The History of the Kings of Britain

The History of the Kings of Britain

An edition and translation of the De gestis Britonum [Historia Regum Britanniae]

Geoffrey of Monmouth

Translated by Neil Wright

Edited by Michael D. Reeve


Boydell Press



Text and translation of key Arthurian text - a major source for scholars.
Written in the 1130s, Geoffrey's imaginative history of the Britons from Brutus to Cadwallader, the first work to recount the woes of Lear and the glittering career of Arthur, rapidly became a bestseller in the British Isles and Francophone Europe, with over 200 manuscripts surviving. Yet no critical edition of the main version has appeared since 1929.

This new text, for which 14 manuscripts have been collated in full, rests on a survey of the entire tradition; it is accompanied by a facing English translation, prepared especially for this volume. A comprehensive introduction discusses the status of variant versions, the shape of the main tradition, and many questions of editorial principle; critical notes analyse some problems raised by the transmitted text; and there is a full index of names.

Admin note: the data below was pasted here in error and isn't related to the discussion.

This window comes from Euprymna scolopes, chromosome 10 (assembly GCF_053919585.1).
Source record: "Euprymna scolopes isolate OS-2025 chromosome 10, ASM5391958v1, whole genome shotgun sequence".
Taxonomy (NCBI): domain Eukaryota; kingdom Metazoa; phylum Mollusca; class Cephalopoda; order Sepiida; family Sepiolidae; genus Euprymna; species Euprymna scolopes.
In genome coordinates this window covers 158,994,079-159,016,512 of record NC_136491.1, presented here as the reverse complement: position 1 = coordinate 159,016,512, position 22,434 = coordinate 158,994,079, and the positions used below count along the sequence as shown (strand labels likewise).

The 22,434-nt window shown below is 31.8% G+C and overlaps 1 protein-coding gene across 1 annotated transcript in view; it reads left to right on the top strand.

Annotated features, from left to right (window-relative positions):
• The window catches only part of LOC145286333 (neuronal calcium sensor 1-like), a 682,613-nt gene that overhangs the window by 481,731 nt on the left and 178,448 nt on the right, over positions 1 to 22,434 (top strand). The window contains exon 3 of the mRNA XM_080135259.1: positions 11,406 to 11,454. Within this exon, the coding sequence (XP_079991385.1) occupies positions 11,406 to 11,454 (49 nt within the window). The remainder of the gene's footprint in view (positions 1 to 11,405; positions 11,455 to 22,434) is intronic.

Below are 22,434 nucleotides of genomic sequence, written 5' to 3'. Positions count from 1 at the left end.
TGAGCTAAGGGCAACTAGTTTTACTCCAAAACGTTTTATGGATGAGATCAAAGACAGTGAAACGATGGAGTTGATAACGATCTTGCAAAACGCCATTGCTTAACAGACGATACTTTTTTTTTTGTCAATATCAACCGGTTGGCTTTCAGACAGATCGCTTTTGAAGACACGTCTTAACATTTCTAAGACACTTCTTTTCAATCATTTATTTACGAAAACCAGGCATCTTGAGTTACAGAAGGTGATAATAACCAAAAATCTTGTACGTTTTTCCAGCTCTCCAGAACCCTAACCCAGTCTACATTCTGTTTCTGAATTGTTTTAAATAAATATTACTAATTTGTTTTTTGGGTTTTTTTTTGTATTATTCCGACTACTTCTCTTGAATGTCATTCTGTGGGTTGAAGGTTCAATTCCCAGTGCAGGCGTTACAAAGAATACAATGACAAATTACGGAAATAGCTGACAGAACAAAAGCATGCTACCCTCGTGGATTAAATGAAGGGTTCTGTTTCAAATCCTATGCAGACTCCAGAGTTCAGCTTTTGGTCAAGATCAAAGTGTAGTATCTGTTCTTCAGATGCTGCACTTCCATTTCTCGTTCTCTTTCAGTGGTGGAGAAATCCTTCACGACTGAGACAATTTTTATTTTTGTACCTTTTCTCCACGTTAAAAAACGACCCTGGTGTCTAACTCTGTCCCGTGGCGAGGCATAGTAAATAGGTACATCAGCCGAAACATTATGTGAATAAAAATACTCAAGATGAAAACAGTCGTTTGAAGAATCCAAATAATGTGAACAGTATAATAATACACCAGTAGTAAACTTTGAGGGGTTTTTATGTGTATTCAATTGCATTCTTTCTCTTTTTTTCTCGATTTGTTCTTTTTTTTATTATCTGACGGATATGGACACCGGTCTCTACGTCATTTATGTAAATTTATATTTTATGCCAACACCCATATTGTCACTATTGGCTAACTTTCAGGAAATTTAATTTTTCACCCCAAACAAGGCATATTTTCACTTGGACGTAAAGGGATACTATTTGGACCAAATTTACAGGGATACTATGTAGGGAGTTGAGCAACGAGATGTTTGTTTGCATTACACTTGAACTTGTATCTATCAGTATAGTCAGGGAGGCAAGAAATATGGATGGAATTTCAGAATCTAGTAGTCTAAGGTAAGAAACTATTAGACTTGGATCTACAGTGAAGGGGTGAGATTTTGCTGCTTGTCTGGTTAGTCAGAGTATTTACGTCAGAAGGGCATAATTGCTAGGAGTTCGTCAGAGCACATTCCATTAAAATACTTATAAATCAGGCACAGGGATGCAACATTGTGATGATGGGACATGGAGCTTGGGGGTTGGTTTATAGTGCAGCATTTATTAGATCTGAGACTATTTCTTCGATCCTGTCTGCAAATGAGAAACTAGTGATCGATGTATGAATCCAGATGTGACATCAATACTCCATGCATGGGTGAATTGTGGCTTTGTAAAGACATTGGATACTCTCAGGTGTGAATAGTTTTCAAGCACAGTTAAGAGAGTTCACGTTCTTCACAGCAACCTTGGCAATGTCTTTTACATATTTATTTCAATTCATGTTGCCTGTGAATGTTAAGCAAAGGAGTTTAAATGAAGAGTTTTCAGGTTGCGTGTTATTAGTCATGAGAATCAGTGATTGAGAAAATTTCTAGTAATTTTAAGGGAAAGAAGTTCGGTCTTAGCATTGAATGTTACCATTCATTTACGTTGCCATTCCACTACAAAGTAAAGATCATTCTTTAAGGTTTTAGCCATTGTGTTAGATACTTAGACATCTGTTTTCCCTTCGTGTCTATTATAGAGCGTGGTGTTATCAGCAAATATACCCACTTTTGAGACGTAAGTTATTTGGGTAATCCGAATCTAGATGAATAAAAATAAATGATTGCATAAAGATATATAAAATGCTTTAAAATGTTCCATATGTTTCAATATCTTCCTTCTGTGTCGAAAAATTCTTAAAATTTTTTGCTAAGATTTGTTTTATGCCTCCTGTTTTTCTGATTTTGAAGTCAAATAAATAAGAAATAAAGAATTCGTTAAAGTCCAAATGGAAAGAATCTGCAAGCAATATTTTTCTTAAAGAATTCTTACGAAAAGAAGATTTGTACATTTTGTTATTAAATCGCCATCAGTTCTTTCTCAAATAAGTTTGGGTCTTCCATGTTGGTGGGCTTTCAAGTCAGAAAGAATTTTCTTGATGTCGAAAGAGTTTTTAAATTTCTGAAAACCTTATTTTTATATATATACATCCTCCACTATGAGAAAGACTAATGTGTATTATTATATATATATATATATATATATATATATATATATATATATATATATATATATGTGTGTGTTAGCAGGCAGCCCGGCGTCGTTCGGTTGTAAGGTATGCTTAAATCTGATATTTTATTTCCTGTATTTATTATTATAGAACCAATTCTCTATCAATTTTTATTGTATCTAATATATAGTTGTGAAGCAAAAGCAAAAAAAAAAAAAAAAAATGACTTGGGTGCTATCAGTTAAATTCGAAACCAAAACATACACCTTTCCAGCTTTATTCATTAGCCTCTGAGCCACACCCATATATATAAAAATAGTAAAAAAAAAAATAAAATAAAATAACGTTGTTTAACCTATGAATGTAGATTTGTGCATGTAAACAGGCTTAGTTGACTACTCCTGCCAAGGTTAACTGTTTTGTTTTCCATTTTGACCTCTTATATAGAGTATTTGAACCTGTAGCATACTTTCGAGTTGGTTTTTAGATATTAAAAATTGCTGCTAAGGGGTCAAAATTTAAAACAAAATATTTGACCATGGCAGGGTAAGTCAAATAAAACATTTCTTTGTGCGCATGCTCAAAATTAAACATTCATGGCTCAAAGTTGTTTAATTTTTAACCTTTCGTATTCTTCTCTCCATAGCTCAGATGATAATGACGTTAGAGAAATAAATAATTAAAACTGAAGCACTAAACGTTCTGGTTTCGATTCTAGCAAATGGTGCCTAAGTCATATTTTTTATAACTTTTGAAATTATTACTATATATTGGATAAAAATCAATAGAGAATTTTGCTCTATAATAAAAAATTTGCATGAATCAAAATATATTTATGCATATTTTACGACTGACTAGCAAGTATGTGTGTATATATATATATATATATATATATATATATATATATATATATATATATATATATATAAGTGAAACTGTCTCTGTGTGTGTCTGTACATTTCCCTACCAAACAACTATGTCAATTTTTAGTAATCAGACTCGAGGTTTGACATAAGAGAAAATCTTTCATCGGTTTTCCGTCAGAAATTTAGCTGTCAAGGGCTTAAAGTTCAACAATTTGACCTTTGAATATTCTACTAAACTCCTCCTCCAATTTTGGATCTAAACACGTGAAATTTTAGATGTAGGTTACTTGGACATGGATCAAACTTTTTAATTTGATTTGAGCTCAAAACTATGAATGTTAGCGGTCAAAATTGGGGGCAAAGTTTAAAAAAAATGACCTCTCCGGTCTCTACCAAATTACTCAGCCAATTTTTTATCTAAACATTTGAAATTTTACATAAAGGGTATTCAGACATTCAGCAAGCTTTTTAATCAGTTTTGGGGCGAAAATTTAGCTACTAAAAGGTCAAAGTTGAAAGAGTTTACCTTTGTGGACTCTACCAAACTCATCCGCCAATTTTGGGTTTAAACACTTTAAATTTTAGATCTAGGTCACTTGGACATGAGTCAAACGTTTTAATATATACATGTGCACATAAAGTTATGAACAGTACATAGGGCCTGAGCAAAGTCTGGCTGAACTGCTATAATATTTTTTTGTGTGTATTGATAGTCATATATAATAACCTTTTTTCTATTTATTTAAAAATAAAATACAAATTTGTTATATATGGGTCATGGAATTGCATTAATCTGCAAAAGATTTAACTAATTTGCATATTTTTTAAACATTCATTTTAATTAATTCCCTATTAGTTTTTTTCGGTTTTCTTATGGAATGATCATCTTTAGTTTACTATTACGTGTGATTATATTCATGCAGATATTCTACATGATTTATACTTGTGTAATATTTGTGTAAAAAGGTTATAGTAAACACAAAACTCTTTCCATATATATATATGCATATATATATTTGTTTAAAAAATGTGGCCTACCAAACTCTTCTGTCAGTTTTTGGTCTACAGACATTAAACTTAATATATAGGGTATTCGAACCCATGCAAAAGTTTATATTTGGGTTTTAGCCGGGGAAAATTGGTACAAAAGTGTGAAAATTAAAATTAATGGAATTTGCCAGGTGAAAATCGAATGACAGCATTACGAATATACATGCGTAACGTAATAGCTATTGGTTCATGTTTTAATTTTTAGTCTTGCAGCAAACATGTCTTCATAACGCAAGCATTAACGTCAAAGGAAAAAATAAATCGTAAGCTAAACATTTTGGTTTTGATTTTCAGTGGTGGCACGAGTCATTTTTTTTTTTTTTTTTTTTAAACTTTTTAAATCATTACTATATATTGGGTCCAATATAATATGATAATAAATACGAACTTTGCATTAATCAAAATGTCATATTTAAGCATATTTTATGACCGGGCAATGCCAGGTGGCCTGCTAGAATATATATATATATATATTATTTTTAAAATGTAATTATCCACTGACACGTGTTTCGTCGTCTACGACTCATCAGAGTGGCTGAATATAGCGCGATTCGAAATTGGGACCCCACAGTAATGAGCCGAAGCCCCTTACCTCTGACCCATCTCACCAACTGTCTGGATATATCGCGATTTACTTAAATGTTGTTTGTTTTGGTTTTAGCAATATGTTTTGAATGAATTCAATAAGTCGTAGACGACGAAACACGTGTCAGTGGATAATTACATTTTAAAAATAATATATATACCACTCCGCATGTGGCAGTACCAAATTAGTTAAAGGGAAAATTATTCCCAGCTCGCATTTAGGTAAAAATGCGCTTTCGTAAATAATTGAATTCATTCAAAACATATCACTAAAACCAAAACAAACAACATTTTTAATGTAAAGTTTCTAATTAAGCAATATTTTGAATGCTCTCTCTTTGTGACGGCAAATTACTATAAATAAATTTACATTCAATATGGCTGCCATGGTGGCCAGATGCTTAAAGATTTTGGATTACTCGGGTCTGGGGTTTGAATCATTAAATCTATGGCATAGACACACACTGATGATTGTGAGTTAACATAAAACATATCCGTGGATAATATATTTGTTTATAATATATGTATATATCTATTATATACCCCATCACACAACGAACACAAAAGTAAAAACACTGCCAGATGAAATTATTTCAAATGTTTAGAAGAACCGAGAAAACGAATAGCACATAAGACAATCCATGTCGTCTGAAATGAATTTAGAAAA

MICHAEL REEVE is Kennedy Professor of Latin Emeritus at the Faculty of Classics, University of Cambridge; Dr NEIL WRIGHT is a Senior Language Teaching Officer at the Faculty of History, University of Cambridge.

An e-book version of this title is available (9781846155567), to libraries through a number of trusted suppliers. See here for a full list of our partners.


388 pages
23.4x15.6 cm
Arthurian Studies
Paperback, 9781843834410, May 2009
Hardback, 9781843832065, November 2007
Library eBook
Boydell Press
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Table of Contents

Text and Translation
Index of Names


This fine edition will serve to make Geoffrey's Latin much more accessible and no doubt spur further research. Neil Wright's translation is graceful and precise. [...] It is wonderful to have a reliable Latin edition and translation of this important work priced for the library of the individual scholar and student. JOURNAL OF MEDIEVAL LATIN
Reeve's new text, a collation of 11 of the most important manuscripts, is probably the best we've had since Geoffrey put his pen down, and it makes much previous scholarship redundant. A definitive work for scholars. TOM SHIPPEY, LONDON REVIEW OF BOOKS

Author Bio

Director of Research, Faculty of Classics, Cambridge

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